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Images of Psoriasis


Psoriasis is a disorder that affects both the skin and the joints, causing a characteristic rash and sometimes arthritis-like joint pain. The rash is usually red and raised, and the skin has a tendency to turn silvery and flaky on top of the red raised areas. Psoriasis can occur on any part of the body, including the scalp and nails. Approximately half of people who have the rash of psoriasis have fingernail changes, and a quarter have joint difficulties. Psoriasis tends to run in families (be hereditary) and is related to problems with the immune system. Psoriasis flares are triggered by many things, some of which are poorly understood; some scientists believe that viruses, injury to the skin (trauma), Streptococcus infection, stress, smoking, and alcohol can all trigger flares. There are no certain cures for psoriasis, but there are treatments that your doctor can prescribe that may help you manage the condition.

Who's at risk?

Psoriasis is common; approximately 1 or 2 in 100 people in the US are affected. It can be seen in anyone of any age but is very rare in infants and more common in teens and adults. Psoriasis is also more common in whites than African Americans. Psoriasis affects men and women fairly equally, with women tending to start showing signs at a younger age than men.

Signs and Symptoms

Psoriasis typically affects the elbows, knees, buttocks, scalp, and genitals; areas of rubbing or friction are particularly likely to develop lesions.

Red or salmon-red, raised areas often have silvery-white or grayish-white scale. Moist areas (such as body folds) may not be scaly.

People with related arthritis may have swelling and pain in the joints (often fingers or toes) or tendons.

The nails may be affected in psoriasis, causing pitting, "oil spots" (yellowish-brown discoloration of nail plate), and lifting of the nail plate from the nail bed (onycholysis).

Psoriasis can be graded as:

  • Mild – Few, scattered, small areas of involvement
  • Moderate – More widespread disease affecting larger areas, sometimes affecting the joints
  • Severe – Most of the skin surface is affected, sometimes affecting the joints

Self-Care Guidelines

For mild and moderate psoriasis:

  • Bathe daily to help remove scale and moisten the skin. Avoid harsh soaps; soap-substitutes are milder for your skin.
  • Apply moisturizers to all scaly psoriasis patches after any water exposure or bathing. Heavier, oilier ones help to retain water in the skin better than lighter moisturizers.
  • Apply hydrocortisone cream (0.5 or 1%), available over the counter, to help reduce itch and redness.
  • Use coal tar products, available over the counter as a shampoo, oil, gel, or cream. This is an old form of therapy, which can help, but it has a mild odor.
  • Use products with salicylic acid (shampoos, cleansers, and ointments) to help with removal of heavy scale.
  • Follow a healthy diet and stay at the right weight. (Being overweight may make psoriasis worse.)

Small doses of natural sunlight may be helpful, such as 10–15 minutes 2 or 3 times a week. Avoid too much sun, however, and protect your healthy skin from sun exposure.

These measures may also be helpful for people with severe psoriasis, who generally require medical care as well.

When to Seek Medical Care

See your doctor if you have severe psoriasis or if self-care measures are not helpful. Also, see your doctor if your psoriasis worsened or appeared after a sore throat; psoriasis can be triggered by a strep infection.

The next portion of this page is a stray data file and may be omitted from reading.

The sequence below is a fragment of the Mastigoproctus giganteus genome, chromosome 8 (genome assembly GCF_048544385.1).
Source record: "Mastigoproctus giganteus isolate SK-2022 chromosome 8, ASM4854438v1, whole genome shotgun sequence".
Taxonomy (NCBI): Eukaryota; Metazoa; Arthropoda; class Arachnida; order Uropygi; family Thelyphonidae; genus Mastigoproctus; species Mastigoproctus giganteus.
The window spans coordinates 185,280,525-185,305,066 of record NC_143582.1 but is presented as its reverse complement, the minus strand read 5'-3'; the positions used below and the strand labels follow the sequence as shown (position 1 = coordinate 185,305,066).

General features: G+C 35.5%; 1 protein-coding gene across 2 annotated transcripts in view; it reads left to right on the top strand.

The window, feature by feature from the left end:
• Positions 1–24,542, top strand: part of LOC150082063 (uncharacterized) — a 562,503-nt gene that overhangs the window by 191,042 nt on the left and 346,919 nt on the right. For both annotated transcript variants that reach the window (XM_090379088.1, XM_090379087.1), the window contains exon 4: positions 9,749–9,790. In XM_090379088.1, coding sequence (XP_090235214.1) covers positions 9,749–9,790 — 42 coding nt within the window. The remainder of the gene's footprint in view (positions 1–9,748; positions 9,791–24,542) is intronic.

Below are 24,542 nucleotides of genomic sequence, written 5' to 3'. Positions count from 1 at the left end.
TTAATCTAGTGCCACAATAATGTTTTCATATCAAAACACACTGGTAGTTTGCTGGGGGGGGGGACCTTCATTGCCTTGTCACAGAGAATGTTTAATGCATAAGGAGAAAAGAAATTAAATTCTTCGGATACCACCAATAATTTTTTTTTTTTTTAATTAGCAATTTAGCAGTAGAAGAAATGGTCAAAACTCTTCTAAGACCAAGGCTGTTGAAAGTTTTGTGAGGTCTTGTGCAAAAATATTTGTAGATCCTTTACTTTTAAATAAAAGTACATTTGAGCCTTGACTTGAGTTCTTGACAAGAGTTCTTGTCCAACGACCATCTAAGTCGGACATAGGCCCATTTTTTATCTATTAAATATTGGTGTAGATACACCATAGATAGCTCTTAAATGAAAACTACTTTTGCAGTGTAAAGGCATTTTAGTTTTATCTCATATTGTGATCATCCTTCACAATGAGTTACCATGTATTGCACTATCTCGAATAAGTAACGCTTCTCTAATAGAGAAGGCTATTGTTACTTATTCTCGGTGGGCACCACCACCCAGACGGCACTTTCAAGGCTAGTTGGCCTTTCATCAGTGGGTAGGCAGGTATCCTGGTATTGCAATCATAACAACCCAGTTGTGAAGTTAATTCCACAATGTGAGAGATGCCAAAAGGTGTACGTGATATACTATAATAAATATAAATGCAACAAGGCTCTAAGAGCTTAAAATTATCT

Treatments Your Physician May Prescribe

Unfortunately, there is no cure for psoriasis, but multiple treatments are very helpful at controlling it.

For disease that affects only the skin (localized disease), topical treatments may be prescribed:

  • Mid-to-high-potency topical steroids for the body or scalp and low-strength topical steroids for the face and skin fold areas as needed. Stretch marks and thinning of the skin can result from overuse of topical steroids, particularly in skin fold areas.
  • Vitamin D creams may be prescribed and are sometimes combined with topical steroids.
  • Vitamin A-based creams may be prescribed, sometimes in combination with topical steroids.
  • Calcineurin inhibitors (tacrolimus, pimecrolimus) may be prescribed.
  • Tar-based therapies are sometimes used. These therapies may have a foul odor and cause irritation in some people.
  • Anthralin creams may be prescribed, but these may stain skin and cause irritation.
  • For the scalp, oils, gels, foams, or solutions, some of which include topical steroids, are used in combination with tar or salicylic acid shampoos.

For more extensive disease:

  • If plaques are extensive, ultraviolet light therapy (phototherapy) may be considered.
  • Oral medications may be used for extensive psoriasis, including acitretin (made from Vitamin A), methotrexate, mycophenolate mofetil, cyclosporin A, and tacrolimus. These medications require close monitoring and may have potentially serious side effects.
  • Newer medications that affect the immune system may be injected at home, and other injected (intravenous) medications given in a medical facility are also available. These medications include etanercept, infliximab, adalimumab, alefacept, and felvizumab. These are very costly and may have serious side effects.

Trusted Links

National Psoriasis FoundationClinical Information and Differential Diagnosis of Psoriasis
Pack Health: Free one-to-one psoriasis health coaching


Bolognia, Jean L., ed. Dermatology, pp.125-146. New York: Mosby, 2003.

Freedberg, Irwin M., ed. Fitzpatrick's Dermatology in General Medicine. 6th ed. pp.407, 1393-1394. New York: McGraw-Hill, 2003.